Dec 11, 2020

Microbes Unite! (You Have Nothing to Lose But Your Lives!)

On becoming a crusader for bacteria

By Ed Goldman

Though I’ve yet to be asked, I’ve decided to help a group of independent microbes form a labor union and a trade association. 

A  nonprofit foundation may also be in the works, allowing member microbes to give out scholarships and accept donations. This would be a typical  501(c)(3) organization—with a charter, board of directors and from day one, in keeping with nonprofit tradition, not enough money to fund it.

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Before we go any further, I know what you’re thinking: Why would this group of microbes choose me to do this work when I’m not an attorney? True, but I do have experience creating nonprofits—my consulting practice and writing careers are both nonprofits, though neither was initially envisioned to be. 

Okay, so maybe my getting this gig would be better as your second question. Your first should probably be: Why do microbes need a union, association and nonprofit foundation?

It starts with the work. Scientists have found that microbes—bacteria that can be used for good (they hasten fermentation, wine lovers) or evil (they can cause disease)—may be ideal candidates to separate difficult earth elements from rock, which is how we come up with various metals, alloys and magnets used in the manufacture of everything from electric cars to cellphones. 

This work, which is messy but necessary, “requires crushing tons of ore and then extracting smidgens of these metals using chemicals that leave behind rivers of toxic waste water,” according to a recent story in the New York Times. 

I found the story notable on a number of levels, not the least of which was its use of the word ”smidgens” in the newspaper’s weekly “Science Times” section. I imagine this was a trial run for editors trying to pave the way to use other diminutive words like “skosh” (as in, defining how much more room one can find in Dad jeans than standard-issue denims),  “dibbit” (meaning very little substance), and my fave, “glenn beck” (foodstuffs left between your front teeth, though usually a term more vulgar than “foodstuffs”). In any event, wouldn’t it be nice to see more Urban Dictionary terms make it into the publication that prides itself on delivering “All the News That’s Fit to Print,” its motto since 1897? (This was beautifully parodied by Mad Magazine, by the way, as “All the News That Fits, We Print.”)

At first blush, the thought of using bacteria in an industrial process struck me as vaguely akin to introducing leeches into the surgical suite—or, more accurately, into the patients in the surgical suite. It may sound barbaric and ancient, but has been shown to still be remarkably efficient for certain maladies. Even so, I’d strongly recommend against using this procedure to mend a broken heart, for which therapy, a new relationship and/or Smirnoff may prove more effective.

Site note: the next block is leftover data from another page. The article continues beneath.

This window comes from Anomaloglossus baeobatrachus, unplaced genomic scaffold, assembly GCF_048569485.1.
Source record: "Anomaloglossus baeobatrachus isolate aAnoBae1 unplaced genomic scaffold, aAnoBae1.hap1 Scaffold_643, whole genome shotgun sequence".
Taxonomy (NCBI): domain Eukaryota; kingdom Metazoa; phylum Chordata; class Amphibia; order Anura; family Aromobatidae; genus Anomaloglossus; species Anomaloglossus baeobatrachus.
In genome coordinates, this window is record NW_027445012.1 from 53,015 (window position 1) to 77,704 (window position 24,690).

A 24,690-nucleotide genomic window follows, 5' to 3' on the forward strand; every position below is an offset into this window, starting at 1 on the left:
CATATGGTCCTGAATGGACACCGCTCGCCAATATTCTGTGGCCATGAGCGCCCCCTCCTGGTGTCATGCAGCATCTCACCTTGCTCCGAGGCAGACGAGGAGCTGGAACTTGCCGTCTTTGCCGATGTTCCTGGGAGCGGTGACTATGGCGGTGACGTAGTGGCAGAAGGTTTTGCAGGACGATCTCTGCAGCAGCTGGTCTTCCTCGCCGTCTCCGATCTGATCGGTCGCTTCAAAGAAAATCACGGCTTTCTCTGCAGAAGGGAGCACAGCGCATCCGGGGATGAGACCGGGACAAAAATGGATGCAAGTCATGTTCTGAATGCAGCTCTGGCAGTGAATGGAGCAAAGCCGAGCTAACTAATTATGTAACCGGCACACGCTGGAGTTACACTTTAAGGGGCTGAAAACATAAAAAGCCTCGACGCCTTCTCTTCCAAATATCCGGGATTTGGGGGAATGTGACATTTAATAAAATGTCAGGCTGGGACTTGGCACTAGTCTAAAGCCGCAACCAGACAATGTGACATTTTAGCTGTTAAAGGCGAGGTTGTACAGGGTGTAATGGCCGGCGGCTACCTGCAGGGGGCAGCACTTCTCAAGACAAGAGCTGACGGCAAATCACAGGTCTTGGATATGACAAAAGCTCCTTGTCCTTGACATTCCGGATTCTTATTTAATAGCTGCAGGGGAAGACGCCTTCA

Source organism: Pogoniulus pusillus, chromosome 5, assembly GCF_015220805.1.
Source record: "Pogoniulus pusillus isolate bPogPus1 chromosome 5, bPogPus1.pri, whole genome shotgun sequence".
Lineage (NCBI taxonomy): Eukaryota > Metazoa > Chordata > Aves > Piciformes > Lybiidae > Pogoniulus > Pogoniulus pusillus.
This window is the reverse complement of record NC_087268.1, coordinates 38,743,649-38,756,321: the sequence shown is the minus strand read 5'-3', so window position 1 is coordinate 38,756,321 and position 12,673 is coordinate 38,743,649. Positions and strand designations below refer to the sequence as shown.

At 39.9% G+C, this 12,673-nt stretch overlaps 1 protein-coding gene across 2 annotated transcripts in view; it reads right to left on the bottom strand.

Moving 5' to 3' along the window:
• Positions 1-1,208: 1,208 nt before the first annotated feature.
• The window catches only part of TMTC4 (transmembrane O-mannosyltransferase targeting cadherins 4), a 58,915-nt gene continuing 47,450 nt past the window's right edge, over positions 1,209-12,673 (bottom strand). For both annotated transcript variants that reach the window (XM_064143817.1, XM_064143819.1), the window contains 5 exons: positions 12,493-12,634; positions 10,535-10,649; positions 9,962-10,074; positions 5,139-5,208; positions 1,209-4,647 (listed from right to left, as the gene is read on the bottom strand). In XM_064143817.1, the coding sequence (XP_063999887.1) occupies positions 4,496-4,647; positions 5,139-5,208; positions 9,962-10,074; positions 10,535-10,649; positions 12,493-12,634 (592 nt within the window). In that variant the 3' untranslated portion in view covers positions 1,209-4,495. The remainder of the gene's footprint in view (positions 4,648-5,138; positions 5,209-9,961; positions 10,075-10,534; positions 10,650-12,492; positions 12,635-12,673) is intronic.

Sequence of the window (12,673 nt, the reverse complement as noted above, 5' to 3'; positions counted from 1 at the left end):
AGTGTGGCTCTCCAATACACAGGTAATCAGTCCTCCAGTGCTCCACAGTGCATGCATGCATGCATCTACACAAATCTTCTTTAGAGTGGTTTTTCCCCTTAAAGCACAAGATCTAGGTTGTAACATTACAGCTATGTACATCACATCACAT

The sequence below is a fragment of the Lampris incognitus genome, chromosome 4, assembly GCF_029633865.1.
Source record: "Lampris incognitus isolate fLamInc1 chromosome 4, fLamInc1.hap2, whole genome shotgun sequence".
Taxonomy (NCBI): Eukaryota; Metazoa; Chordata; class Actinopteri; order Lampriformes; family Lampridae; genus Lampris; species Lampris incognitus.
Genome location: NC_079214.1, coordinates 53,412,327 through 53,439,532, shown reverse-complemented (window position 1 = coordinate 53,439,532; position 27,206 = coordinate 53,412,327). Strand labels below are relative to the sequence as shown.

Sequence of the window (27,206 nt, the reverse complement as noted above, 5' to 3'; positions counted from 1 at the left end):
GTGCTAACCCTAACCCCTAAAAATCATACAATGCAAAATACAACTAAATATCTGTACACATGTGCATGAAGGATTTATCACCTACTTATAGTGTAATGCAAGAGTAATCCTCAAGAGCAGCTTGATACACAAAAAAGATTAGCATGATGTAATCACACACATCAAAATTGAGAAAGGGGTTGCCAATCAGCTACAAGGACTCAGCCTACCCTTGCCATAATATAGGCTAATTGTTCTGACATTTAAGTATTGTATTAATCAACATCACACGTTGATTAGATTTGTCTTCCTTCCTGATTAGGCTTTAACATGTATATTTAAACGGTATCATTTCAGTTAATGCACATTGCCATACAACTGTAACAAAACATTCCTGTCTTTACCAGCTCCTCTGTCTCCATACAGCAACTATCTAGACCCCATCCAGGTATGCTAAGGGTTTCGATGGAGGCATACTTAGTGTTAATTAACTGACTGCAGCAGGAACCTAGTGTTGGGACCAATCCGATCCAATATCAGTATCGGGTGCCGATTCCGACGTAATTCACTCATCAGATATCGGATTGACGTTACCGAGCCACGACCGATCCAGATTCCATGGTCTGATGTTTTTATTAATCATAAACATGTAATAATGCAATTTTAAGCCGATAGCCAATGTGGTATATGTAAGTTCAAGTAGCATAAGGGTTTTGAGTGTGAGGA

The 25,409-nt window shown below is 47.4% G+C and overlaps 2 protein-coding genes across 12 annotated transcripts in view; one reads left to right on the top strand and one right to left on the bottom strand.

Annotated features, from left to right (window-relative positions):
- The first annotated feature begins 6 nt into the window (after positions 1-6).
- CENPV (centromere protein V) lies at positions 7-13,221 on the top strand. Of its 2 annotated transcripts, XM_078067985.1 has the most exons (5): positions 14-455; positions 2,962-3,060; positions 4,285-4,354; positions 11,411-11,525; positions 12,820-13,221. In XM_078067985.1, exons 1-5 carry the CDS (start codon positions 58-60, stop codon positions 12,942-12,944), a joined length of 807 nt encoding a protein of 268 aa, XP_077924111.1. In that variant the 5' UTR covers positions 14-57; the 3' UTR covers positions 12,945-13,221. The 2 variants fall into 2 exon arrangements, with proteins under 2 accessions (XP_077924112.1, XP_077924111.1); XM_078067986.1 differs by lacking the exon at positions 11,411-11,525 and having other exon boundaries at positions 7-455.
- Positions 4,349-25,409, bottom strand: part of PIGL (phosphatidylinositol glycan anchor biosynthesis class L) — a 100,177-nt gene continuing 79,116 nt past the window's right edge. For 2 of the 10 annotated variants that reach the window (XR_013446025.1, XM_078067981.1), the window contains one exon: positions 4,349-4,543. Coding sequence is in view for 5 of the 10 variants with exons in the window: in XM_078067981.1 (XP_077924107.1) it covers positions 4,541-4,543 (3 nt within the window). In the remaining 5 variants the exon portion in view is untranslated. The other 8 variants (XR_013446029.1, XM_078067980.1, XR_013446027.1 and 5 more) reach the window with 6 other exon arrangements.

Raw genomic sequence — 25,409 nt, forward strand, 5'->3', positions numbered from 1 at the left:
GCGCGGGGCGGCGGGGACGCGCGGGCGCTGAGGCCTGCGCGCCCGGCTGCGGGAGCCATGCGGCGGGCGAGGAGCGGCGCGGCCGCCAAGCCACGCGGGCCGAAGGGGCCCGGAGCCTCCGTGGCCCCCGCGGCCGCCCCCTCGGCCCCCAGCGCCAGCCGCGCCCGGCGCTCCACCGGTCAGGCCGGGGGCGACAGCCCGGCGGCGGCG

Here’s the main reason why the microbes may need adequate representation. With the exception of  a bacterium called Sphingomonas desiccabilis—which sounds like it could have been the legal name of the great neorealist director of “The Bicycle Thief” until he shortened it to Vittorio De Sica—all of the other microbes that recently went to the International Space Station to do their thing with scavenged rock and ore “were killed, and the samples returned to Earth for analysis.”

Yes, you read that right. I’m not sure if the article meant “samples” of the ore or the tiny cadavers. Apparently without their knowledge, these brave little microbes had been on a suicide mission. They didn’t even live long enough to be ostentatiously told in a line at Whole Foods, “Thank you for your service.”

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With a strong union, I think these little creatures could obtain a decent insurance plan—one with death benefits and grief counseling for their survivors. I realize it may be difficult to determine who the survivor of a microbe would be, especially since it’s difficult to tell one microbe from another. (Note: Someday, in a more enlightened world, that will doubtless be construed as a racist remark, for which I apologize in advance. I will then immediately resign from my job and apologize to my family for raining shame upon them. I’ll go on talk shows to offer repeated mea culpas or mea culpae if you insist. Even a Mia Farrow. Yes, I can be that humble.)

A trade association would provide a mechanism for the microbe union to hire microbe lobbyists, who could then accompany members on fact-finding trips to Hawaii and dinners at Napa Valley restaurants with California’s Governor Gavin (“Do As I Say, Not as I Doo-doo”) Newsom. The microbes wouldn’t need to hide when the check was presented because no one would even know they’d been at the table.

Therein lies my dilemma and why, sorry to say, I think we’ll have to wait for a follow-up column to fully discuss the notion of forming a 501(c)(3) nonprofit for the trade association. I called a meeting of microbes in the region, they all texted their RSVPs and now they’re in my living room, no doubt socially distanced from each other and adorably masked. But I can neither see nor hear them. And I’m afraid of pounding my gavel to start the meeting since smooshing dozens of attendees won’t exactly incentivize member recruitment. Nobody wants to end their science career as a smidgen. Not even Glenn Beck.

Ed Goldman's column appears almost every Monday, Wednesday and Friday. A former daily columnist for the Sacramento Business Journal, as well as monthly columnist for Sacramento Magazine and Comstock’s Business Magazine, he’s the author of five books, two plays and one musical (so far).